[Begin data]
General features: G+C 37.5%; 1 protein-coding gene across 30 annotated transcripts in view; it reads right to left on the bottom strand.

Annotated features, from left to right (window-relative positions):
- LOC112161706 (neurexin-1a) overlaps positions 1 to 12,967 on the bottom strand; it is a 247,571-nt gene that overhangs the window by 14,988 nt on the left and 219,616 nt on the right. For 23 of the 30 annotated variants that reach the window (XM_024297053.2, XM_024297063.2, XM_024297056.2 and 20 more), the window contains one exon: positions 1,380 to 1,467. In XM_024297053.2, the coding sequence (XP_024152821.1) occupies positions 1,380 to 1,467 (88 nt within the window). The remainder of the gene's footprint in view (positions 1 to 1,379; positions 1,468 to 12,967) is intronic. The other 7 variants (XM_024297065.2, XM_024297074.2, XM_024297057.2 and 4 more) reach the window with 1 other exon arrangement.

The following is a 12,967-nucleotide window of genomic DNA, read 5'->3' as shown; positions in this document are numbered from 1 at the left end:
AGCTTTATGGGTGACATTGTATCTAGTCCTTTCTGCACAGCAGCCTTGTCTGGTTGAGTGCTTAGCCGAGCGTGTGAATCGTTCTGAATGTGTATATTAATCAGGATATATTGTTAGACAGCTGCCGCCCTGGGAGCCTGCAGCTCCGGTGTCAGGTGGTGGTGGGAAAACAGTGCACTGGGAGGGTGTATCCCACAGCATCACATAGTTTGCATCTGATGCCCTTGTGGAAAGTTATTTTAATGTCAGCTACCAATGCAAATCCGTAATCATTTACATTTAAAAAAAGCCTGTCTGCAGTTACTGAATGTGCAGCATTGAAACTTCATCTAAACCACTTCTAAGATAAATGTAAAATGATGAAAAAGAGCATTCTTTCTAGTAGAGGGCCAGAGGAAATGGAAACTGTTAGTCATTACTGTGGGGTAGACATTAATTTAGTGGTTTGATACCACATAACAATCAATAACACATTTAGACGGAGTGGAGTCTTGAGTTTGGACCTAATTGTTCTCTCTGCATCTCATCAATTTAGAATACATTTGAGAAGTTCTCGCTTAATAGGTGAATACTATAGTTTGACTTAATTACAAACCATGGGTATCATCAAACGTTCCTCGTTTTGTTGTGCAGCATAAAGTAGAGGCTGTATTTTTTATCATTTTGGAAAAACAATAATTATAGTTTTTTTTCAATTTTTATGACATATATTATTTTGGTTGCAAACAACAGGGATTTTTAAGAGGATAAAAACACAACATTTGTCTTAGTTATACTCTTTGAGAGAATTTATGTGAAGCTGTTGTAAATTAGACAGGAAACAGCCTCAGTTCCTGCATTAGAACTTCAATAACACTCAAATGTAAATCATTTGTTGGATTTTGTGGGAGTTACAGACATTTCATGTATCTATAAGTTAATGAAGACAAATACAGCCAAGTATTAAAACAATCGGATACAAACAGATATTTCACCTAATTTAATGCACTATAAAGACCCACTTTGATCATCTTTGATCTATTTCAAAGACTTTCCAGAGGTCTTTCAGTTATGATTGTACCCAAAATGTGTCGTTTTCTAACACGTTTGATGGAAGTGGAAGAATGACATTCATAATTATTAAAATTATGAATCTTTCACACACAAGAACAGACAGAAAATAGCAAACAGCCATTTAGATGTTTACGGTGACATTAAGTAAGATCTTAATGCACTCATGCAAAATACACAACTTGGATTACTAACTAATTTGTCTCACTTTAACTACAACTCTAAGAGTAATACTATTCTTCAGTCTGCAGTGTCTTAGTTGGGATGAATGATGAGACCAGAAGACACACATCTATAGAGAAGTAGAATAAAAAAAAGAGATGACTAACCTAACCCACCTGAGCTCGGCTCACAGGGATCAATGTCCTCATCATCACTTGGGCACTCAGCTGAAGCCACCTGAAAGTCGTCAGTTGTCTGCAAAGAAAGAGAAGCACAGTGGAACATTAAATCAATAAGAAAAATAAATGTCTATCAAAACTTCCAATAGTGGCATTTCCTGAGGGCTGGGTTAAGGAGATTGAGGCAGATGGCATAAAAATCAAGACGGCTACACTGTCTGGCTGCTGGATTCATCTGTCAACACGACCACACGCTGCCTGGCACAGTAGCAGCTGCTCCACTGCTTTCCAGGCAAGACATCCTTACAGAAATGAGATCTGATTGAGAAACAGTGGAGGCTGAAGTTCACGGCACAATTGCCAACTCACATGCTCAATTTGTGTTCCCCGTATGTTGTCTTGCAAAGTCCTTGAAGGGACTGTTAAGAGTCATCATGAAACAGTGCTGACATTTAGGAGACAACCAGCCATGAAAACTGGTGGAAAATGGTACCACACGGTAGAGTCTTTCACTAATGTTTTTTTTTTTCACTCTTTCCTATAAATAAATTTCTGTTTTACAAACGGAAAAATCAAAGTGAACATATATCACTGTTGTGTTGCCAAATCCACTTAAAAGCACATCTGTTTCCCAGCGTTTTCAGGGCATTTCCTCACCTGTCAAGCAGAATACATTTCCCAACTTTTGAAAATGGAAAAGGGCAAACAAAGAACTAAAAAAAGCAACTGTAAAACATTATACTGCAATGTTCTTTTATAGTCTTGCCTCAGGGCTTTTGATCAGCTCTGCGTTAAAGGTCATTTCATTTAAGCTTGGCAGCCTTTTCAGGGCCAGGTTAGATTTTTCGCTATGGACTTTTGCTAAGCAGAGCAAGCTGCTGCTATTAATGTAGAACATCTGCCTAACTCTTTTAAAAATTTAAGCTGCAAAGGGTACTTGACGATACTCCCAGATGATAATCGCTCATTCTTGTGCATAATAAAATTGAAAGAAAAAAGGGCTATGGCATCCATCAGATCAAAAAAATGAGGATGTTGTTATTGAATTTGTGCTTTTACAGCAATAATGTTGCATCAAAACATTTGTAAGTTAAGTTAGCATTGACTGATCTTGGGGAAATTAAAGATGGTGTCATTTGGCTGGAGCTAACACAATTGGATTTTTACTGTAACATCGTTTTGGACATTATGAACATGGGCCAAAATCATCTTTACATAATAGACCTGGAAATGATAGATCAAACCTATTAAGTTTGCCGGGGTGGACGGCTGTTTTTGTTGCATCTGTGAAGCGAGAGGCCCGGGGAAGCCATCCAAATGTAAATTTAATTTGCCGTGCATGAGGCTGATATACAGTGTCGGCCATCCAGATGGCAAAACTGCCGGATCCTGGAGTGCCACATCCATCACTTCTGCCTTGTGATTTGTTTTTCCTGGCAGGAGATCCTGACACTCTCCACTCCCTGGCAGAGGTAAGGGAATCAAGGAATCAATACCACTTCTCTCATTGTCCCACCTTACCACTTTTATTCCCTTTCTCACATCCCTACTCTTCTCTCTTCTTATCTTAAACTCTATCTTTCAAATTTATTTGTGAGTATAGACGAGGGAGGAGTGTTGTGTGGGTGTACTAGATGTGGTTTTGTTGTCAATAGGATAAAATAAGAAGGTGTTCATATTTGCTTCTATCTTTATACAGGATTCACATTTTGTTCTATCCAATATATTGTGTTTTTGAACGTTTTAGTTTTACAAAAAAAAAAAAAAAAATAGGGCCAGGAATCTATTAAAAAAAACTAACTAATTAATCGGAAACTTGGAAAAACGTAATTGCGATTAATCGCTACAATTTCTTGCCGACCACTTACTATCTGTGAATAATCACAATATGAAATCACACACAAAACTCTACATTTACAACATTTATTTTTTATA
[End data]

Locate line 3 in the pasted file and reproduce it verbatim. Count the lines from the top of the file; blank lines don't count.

- LOC112161706 (neurexin-1a) overlaps positions 1 to 12,967 on the bottom strand; it is a 247,571-nt gene that overhangs the window by 14,988 nt on the left and 219,616 nt on the right. For 23 of the 30 annotated variants that reach the window (XM_024297053.2, XM_024297063.2, XM_024297056.2 and 20 more), the window contains one exon: positions 1,380 to 1,467. In XM_024297053.2, the coding sequence (XP_024152821.1) occupies positions 1,380 to 1,467 (88 nt within the window). The remainder of the gene's footprint in view (positions 1 to 1,379; positions 1,468 to 12,967) is intronic. The other 7 variants (XM_024297065.2, XM_024297074.2, XM_024297057.2 and 4 more) reach the window with 1 other exon arrangement.